“We have something called targeted attack analytics, which is basically using machine learning that is able to correlate across all of these control points,” said Chien. “It just tells you if something bad is happening in your environment. It can maybe pinpoint that there were some suspicious things on this machine and, over here, it saw this little behavior…but just broadly. It’s just going to tell you, you need to investigate because something’s happening in your whole environment.”

The third use case is what Symantec calls ‘adaptive security’. Because no two organizations are identical, their cybersecurity needs and cybersecurity strategy will also be different.

“If I want to get to 100 percent [security] I need to adapt each and every environment that I’m in,” said Chien. “What we’re starting to use machine learning for is actually to learn about the environment we’re in and understand it and then deploy self-learning models just for that environment or just for that machine or just for that user.”

A common example of this is using AI to flag and report on all files that have the word ‘confidential’ in them. That may be fine in an organization that does not deal with a lot of confidential information. In government agencies, however, that type of document is common. Having AI flag all of those documents as suspicious is useless. This type of AI would learn that the movement of these documents is not something that should raise alarms.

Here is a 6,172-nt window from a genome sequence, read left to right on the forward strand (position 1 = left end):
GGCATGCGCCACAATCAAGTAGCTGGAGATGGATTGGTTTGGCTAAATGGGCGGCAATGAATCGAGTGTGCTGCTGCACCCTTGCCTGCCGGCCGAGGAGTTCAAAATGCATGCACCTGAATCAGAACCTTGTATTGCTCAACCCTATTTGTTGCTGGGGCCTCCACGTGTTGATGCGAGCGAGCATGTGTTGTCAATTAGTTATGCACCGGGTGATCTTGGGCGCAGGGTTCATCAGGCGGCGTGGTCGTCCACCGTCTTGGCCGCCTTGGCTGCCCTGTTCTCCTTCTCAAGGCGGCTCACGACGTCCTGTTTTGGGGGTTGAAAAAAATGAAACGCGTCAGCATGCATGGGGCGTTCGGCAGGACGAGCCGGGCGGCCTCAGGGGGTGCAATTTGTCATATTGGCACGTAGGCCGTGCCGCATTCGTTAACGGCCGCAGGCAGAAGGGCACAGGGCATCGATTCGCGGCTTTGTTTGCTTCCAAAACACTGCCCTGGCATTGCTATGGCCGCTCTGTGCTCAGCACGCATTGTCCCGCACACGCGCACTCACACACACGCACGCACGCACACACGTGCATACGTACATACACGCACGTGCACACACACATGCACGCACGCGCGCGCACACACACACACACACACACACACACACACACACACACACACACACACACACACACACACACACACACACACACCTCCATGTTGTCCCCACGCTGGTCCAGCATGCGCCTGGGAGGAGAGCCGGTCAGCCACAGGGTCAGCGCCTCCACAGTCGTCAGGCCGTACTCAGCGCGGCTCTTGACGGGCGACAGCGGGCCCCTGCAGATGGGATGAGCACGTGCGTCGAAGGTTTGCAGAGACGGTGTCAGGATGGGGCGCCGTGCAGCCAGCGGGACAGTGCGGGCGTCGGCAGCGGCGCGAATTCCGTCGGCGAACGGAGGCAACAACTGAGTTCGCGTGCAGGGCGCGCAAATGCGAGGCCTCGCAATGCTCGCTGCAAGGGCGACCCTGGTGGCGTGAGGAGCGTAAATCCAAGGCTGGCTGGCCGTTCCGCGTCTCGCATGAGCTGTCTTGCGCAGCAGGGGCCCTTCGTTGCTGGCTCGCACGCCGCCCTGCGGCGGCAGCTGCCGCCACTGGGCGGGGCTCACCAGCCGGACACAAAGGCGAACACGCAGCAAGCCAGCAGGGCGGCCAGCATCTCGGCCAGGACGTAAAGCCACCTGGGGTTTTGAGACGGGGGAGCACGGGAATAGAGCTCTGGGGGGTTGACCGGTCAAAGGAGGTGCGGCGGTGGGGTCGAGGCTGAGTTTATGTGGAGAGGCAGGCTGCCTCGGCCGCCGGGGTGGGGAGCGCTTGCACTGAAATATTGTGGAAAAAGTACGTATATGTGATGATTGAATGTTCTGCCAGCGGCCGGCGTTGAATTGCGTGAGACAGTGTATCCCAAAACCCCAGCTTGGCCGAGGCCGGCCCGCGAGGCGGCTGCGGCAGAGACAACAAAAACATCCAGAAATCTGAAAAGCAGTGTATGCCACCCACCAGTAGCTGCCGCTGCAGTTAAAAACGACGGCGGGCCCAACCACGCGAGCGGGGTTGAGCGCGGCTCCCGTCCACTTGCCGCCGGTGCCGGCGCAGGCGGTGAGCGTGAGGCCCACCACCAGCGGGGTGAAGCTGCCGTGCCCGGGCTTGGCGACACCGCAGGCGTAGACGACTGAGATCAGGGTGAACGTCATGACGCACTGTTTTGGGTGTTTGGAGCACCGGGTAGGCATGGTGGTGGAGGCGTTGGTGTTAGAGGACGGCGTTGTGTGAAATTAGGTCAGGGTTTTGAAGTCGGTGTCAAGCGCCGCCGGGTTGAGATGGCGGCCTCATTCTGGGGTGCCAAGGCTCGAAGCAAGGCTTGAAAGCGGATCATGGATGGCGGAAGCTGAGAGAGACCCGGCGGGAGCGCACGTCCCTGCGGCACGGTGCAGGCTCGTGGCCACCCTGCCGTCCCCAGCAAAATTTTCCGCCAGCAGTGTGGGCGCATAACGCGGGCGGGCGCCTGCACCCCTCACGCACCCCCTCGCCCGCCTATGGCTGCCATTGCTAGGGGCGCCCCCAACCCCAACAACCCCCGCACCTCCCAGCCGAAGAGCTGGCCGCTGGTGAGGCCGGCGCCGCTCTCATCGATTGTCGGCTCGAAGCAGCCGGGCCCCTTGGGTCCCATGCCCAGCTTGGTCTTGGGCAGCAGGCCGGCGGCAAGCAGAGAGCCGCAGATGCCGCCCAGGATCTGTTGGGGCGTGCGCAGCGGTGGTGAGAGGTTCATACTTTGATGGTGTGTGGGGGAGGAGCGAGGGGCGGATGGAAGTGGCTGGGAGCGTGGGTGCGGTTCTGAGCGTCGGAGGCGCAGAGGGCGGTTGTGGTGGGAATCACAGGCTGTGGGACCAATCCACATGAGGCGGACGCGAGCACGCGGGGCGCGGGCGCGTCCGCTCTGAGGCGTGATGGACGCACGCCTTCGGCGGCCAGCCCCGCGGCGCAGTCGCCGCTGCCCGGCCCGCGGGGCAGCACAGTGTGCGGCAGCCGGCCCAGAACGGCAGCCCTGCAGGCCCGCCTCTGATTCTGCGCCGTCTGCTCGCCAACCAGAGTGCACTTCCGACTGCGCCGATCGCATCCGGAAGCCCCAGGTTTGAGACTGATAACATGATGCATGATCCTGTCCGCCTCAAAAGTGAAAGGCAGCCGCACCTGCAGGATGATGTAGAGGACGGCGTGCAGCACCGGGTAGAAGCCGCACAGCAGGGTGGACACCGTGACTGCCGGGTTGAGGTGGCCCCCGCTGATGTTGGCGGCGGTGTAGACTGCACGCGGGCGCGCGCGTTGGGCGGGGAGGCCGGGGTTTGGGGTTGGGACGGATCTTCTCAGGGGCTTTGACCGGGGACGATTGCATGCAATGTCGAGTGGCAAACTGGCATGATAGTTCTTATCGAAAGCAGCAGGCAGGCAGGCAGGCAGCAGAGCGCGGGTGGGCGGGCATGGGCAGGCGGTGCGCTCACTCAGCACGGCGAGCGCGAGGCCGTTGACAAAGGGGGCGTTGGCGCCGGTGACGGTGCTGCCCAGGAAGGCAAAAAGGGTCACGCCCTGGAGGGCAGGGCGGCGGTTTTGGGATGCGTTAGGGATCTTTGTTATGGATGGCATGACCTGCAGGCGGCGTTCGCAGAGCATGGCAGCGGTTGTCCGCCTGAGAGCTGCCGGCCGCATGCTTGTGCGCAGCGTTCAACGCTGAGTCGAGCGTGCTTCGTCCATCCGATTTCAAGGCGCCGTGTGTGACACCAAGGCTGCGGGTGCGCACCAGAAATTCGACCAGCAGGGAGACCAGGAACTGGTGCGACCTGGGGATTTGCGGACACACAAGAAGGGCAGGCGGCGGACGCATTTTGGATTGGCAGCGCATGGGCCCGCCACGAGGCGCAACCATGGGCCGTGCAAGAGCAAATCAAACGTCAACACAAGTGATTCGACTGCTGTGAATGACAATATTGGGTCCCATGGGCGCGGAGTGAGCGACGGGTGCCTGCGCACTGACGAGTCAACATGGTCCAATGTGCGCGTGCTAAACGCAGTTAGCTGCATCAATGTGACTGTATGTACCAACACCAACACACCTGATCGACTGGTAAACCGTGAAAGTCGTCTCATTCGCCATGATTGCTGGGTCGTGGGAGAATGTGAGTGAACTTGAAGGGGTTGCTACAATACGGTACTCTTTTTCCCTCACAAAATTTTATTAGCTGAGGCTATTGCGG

SEE: Disaster recovery and business continuity plan   (TechRepublic Premium)

But, the reverse may also be true. If an organization suddenly starts creating a lot of ‘confidential’ documents, the ML algorithms that support AI solutions and help them adapt will understand that a change has occurred and stop flagging as suspicious the movement of confidential documents around the network.

For the people who are hoping that AI will soon put the malware threat to rest, there’s a long way to go. Bad actors also employ AI to develop their malware, so it’s a bit of an arms race.

The good news is that AI is helping the good guys stay one step ahead. The bad news is the bad guys only need to find one unknown exploit, one unpatched server, one network endpoint among millions to infect, or one gullible employee to download an infected document or give up their credentials to a phishing scam, and even the best defenses can quickly be undone.

“A CISO [chief information security officer] looked at me one time,” said Dickson, “and he goes, ‘Machine learning is done in Python, AI is done in PowerPoint’. What it means is machine learning is a really mature science because it’s really good at pattern recognition. AI is really purely conceptual at this point. It’s about doing things based on known patterns, it’s based on implementing known policy. But self-learning, self healing? That’s a lot to ask at this point.”